Teachers Carrie Maddox and Bryan McCoury both received grants for iPad tablet computers to be used during instruction and for student participation.
Maddox teaches math and advanced placement statistics while McCoury teaches social studies, but both have similar goals and teaching methods when using their iPad.
For example, Maddox said students become more involved by passing around the iPad and taking notes during class.
"[The iPad] is better for whole class involvement," Maddox said. "Anything technology-related [students] want to be a part of, and they like to help each other out with what's been said."
She said afterward the class can post the notes online in case a student is absent or needs to look at the information written in a different way.
"A teacher is very good at breaking things down into basic parts, but even a teacher's basic idea of something isn't the same as how a student thinks of it," Maddox said. "If you have a student explaining [what the teacher said] in their own words, it might make more sense."
McCoury said the grant for his iPad has allowed him to supplement lessons with educational material by downloading books and streaming video to be shown on a projector. He said students will also pass around the iPad and, for example, take supplemental history quizzes online.
"I use it in whole group settings and small group settings, too," McCoury said. "[Students] all want to handle it and they all want to use it."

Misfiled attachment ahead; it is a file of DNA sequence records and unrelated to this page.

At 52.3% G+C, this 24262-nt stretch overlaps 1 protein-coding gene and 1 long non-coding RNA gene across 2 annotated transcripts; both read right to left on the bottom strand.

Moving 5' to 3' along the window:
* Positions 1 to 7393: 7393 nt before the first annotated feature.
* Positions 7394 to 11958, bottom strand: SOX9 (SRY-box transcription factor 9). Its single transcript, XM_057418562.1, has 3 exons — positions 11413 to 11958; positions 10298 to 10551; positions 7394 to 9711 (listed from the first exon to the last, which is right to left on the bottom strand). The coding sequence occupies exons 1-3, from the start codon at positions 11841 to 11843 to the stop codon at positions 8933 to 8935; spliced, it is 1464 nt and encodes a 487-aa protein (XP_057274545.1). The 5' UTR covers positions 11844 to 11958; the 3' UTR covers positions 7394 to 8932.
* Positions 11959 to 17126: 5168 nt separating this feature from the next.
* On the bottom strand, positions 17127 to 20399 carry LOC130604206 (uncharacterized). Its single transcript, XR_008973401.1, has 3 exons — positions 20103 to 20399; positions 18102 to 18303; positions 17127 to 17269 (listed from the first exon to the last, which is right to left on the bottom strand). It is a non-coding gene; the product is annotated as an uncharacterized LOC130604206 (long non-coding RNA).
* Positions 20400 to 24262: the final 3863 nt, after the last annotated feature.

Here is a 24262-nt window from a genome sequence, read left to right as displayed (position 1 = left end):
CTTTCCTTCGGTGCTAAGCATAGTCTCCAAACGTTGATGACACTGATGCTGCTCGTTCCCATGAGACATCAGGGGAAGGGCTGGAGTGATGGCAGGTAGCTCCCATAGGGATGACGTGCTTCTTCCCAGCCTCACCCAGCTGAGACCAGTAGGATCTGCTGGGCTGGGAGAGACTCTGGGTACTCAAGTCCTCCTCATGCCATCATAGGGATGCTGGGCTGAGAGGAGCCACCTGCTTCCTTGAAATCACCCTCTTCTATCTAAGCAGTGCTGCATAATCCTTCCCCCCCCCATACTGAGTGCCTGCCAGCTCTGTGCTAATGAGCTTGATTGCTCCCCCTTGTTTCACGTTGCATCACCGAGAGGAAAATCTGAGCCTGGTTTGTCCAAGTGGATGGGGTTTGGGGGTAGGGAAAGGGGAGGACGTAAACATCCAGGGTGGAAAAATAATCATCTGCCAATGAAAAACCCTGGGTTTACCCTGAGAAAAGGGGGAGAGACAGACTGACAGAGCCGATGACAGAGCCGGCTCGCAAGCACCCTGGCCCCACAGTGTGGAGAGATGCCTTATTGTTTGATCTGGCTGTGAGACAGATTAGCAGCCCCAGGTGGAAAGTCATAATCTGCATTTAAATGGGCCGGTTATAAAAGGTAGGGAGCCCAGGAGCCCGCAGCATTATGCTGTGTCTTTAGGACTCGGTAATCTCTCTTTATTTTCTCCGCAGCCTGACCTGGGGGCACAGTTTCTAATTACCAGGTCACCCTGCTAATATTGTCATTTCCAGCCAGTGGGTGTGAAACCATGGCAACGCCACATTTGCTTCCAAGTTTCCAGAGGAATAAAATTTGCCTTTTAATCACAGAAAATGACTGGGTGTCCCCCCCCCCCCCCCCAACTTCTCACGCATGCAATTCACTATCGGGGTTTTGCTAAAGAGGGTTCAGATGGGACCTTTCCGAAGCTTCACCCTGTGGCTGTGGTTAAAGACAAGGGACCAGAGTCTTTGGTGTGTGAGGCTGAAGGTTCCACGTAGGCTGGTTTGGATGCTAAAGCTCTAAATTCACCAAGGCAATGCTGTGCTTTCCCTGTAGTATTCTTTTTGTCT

He said having students use the tablet informs them of the educational capabilities of a device that also has a fun side, like video games and general Web browsing.
"[The iPad] is kind of a toy, but it is also a very powerful tool," McCoury said.
Tammy Queen is the head of the English department at WHS and received a grant to be used toward a scanner and software to help students build an electronic portfolio.
She said student portfolios allow teachers to set benchmarks for progress so the following year teachers will have a point of reference as to a student's strengths and weaknesses the prior year. She said an electronic portfolio also will help students prepare for college.
"Hopefully not only will [students] see their progress, but they will note their own mistakes and that will help them as they get ready for college, so [the portfolio] is not just for teachers."
Queen said the electronic portfolio project has been "in the works" for years and that it will take some time to meet the needs of all students.
"[The grant] is the first step, and hopefully it will help us eventually prevent things like plagiarism," Queen said, "but right now the main reason is the electronic portfolio because everything is going electronic now."
Dot Frasier, director of the Bartow Education Foundation, explained the grant program also provides funds to improve the student experience outside of the classroom.
Cindy Thomas is the lunchroom manager at WHS. She received a grant to be used toward improving the lunch experience for students and staff by implementing the use of radios for staff communication and by providing informational posters for students.
Thomas said the radios allow her to effectively solve routine lunch problems without taking up too much of a student's lunch time and that the posters also ease the lunch process by providing menu and nutrition information.
"I also get to talk to the students and explain to them more about the lunch choices they have," Thomas said.
Principal Melissa Williams said it was important for teachers, staff and the community to be involved with the program because it is a simple way to help fund classroom improvements.
"I think the grant program in its entirety is an awesome way to supplement school resources," Williams said.
She said she was excited the program allows teachers to be involved in the process of improving classrooms and student activity and encouraged teachers to opt-in to a monthly paycheck deduction to go into the grant program.
"A little investment each month can really go a long way," Williams said.